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Suspect In IMPD Officer's Fatal Shooting Had History Of Drug Convictions

Last updated on Saturday, September 21, 2013

(INDIANAPOLIS) - WTHI reports that police identified Steven Byrdo as the suspect responsible for the fatal shooting of Indianapolis Metro Police Officer Rod Bradway.

Officer Bradway was responding to a domestic violence call at the Eagle Pointe Apartments early Friday when he heard a woman screaming for help inside an apartment. He forced his way in and was met with deadly gunfire. Police say Steven Byrdo shot Officer Bradway. Byrdo also died in the exchange of gunfire.

Byrdo had a history of drug convictions, including a 2010 case when he pleaded guilty to dealing and possessing cocaine or other narcotics. He was sentenced to a total of six years with two suspended and 365 days probation. As part of a plea agreement, the prosecutor dismissed several charges, including carrying a hand gun without a license.

In 2011, Byrdo was convicted of possession of marijuana (class A misdemeanor). As part of a plea agreement, he was sentenced to 365 days in the Marion County Jail with 201 days suspended.

In the 2011 case, an officer smelled marijuana in the car in which Byrdo was sitting. The officer found six sealed baggies of marijuana in the center console. Byrdo admitted that his driver's license was suspended. He was also wearing a house arrest monitor at the time. He told the officer he was sitting in a parked car near his home because he didn't want to go near enough to the house to trigger the monitor, because then he'd have to stay in for the rest of the night.

The Indiana Department of Corrections says Byrdo was received in June 2011, and he was accepted into a Community Transition Program in September 2011. In November 2011, Byrdo was released to probation in Marion County.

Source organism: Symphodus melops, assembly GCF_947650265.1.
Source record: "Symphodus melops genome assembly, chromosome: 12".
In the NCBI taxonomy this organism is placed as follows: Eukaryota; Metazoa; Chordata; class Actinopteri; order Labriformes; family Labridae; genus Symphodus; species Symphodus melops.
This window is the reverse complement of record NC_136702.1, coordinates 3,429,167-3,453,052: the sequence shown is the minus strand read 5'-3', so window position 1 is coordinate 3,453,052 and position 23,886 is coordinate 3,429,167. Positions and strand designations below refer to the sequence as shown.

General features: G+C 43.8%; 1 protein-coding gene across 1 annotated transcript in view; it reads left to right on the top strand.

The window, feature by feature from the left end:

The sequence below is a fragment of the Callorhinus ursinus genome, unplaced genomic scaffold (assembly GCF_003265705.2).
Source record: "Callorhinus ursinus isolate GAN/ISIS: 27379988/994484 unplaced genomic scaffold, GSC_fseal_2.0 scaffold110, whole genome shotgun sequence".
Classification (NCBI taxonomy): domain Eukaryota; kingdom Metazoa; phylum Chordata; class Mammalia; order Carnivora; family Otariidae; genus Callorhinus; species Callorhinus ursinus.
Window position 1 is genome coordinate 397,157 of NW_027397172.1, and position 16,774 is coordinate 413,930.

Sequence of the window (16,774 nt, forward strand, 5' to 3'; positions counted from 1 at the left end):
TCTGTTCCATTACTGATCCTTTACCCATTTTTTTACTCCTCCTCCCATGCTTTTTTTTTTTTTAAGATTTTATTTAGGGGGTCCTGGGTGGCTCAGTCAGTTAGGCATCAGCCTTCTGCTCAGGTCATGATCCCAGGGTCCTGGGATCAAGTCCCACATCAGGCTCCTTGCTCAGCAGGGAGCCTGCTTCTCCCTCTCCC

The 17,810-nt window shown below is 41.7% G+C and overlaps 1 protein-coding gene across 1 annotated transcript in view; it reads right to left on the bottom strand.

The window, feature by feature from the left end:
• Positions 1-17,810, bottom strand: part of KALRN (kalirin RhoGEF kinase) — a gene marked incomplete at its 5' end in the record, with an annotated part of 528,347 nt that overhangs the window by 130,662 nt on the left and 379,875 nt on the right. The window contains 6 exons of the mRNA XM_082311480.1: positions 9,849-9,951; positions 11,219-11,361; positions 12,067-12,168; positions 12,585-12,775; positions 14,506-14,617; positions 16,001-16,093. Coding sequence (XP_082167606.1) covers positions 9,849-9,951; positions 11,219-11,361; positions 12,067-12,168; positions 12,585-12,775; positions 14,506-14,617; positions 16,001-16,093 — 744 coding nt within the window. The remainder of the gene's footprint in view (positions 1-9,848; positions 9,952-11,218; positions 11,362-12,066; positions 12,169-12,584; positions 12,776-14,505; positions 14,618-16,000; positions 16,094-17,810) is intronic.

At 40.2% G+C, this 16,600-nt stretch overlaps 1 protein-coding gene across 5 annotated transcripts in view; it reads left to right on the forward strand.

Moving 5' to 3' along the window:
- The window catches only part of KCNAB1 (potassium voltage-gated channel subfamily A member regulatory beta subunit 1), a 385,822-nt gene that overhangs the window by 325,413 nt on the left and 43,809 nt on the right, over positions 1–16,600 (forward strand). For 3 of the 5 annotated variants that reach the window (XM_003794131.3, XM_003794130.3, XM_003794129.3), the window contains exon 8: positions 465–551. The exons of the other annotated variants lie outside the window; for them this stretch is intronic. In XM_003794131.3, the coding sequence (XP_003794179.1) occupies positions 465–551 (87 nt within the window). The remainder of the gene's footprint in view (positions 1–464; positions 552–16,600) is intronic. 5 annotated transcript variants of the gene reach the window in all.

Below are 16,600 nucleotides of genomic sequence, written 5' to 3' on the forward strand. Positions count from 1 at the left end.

Byrdo was arrested in January 2013 for a probation violation. In June 2013, he was released from the Plainfield Short Term Offender Program (STOP) Facility in Plainfield to parole supervision in Indianapolis. He received 70 days jail time credit and 30 days program credit for completing the Thinking for a Change program, a cognitive behavioral class. The DOC says while he was incarcerated, he had no conduct violations or disciplinary action.

The DOC also says since being released to parole in June, Bydro was seeing his parole agent regularly and "engaged in his rehabilitation." He was employed and attending classes at Martin University in Indianapolis.

It's unclear if Byrdo was on probation at the time of his death. He was accused of violating his probation in November 2012 and there was a civil judgment against him in January 2013 for unpaid probation and court fees.

Byrdo also faced marijuana possession and dealing charges from a November 2012 case, but the prosecutor dismissed all four of those charges.

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